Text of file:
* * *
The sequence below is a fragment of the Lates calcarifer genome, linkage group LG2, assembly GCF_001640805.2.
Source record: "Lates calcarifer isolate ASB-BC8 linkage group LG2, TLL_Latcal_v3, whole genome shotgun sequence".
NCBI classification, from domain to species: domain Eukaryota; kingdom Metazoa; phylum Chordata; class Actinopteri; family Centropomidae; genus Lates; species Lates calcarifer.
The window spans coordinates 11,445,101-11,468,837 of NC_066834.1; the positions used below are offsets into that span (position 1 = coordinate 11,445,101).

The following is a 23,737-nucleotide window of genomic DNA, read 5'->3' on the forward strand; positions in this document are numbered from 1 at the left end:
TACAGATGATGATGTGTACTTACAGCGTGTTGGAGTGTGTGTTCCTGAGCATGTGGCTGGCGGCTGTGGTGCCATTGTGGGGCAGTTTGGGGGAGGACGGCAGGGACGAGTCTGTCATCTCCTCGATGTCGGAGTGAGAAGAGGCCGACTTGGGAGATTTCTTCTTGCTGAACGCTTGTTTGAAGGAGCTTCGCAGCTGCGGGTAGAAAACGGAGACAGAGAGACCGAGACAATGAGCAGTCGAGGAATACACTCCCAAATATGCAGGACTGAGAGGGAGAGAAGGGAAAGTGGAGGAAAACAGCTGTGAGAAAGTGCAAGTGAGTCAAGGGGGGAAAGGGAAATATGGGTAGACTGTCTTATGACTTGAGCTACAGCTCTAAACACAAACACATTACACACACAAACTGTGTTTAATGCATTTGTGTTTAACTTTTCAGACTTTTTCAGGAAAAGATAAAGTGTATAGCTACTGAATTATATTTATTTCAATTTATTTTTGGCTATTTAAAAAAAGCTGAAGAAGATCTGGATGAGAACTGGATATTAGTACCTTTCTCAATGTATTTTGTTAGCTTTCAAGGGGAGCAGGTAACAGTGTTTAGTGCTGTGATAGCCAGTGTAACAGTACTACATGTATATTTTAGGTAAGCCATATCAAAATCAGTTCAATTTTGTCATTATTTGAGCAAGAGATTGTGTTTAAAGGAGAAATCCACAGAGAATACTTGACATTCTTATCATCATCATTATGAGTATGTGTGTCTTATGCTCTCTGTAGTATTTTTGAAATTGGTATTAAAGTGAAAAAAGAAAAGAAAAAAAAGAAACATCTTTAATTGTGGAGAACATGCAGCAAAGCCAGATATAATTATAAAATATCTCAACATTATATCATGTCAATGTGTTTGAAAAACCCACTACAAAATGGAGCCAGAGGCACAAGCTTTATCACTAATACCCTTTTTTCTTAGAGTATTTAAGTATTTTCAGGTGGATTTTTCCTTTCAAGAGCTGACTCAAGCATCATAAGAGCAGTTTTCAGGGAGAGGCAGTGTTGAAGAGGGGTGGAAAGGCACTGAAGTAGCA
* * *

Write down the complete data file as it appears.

The sequence below is a fragment of the Lates calcarifer genome, linkage group LG2, assembly GCF_001640805.2.
Source record: "Lates calcarifer isolate ASB-BC8 linkage group LG2, TLL_Latcal_v3, whole genome shotgun sequence".
NCBI classification, from domain to species: domain Eukaryota; kingdom Metazoa; phylum Chordata; class Actinopteri; family Centropomidae; genus Lates; species Lates calcarifer.
The window spans coordinates 11,445,101-11,468,837 of NC_066834.1; the positions used below are offsets into that span (position 1 = coordinate 11,445,101).

The following is a 23,737-nucleotide window of genomic DNA, read 5'->3' on the forward strand; positions in this document are numbered from 1 at the left end:
TACAGATGATGATGTGTACTTACAGCGTGTTGGAGTGTGTGTTCCTGAGCATGTGGCTGGCGGCTGTGGTGCCATTGTGGGGCAGTTTGGGGGAGGACGGCAGGGACGAGTCTGTCATCTCCTCGATGTCGGAGTGAGAAGAGGCCGACTTGGGAGATTTCTTCTTGCTGAACGCTTGTTTGAAGGAGCTTCGCAGCTGCGGGTAGAAAACGGAGACAGAGAGACCGAGACAATGAGCAGTCGAGGAATACACTCCCAAATATGCAGGACTGAGAGGGAGAGAAGGGAAAGTGGAGGAAAACAGCTGTGAGAAAGTGCAAGTGAGTCAAGGGGGGAAAGGGAAATATGGGTAGACTGTCTTATGACTTGAGCTACAGCTCTAAACACAAACACATTACACACACAAACTGTGTTTAATGCATTTGTGTTTAACTTTTCAGACTTTTTCAGGAAAAGATAAAGTGTATAGCTACTGAATTATATTTATTTCAATTTATTTTTGGCTATTTAAAAAAAGCTGAAGAAGATCTGGATGAGAACTGGATATTAGTACCTTTCTCAATGTATTTTGTTAGCTTTCAAGGGGAGCAGGTAACAGTGTTTAGTGCTGTGATAGCCAGTGTAACAGTACTACATGTATATTTTAGGTAAGCCATATCAAAATCAGTTCAATTTTGTCATTATTTGAGCAAGAGATTGTGTTTAAAGGAGAAATCCACAGAGAATACTTGACATTCTTATCATCATCATTATGAGTATGTGTGTCTTATGCTCTCTGTAGTATTTTTGAAATTGGTATTAAAGTGAAAAAAGAAAAGAAAAAAAAGAAACATCTTTAATTGTGGAGAACATGCAGCAAAGCCAGATATAATTATAAAATATCTCAACATTATATCATGTCAATGTGTTTGAAAAACCCACTACAAAATGGAGCCAGAGGCACAAGCTTTATCACTAATACCCTTTTTTCTTAGAGTATTTAAGTATTTTCAGGTGGATTTTTCCTTTCAAGAGCTGACTCAAGCATCATAAGAGCAGTTTTCAGGGAGAGGCAGTGTTGAAGAGGGGTGGAAAGGCACTGAAGTAGCA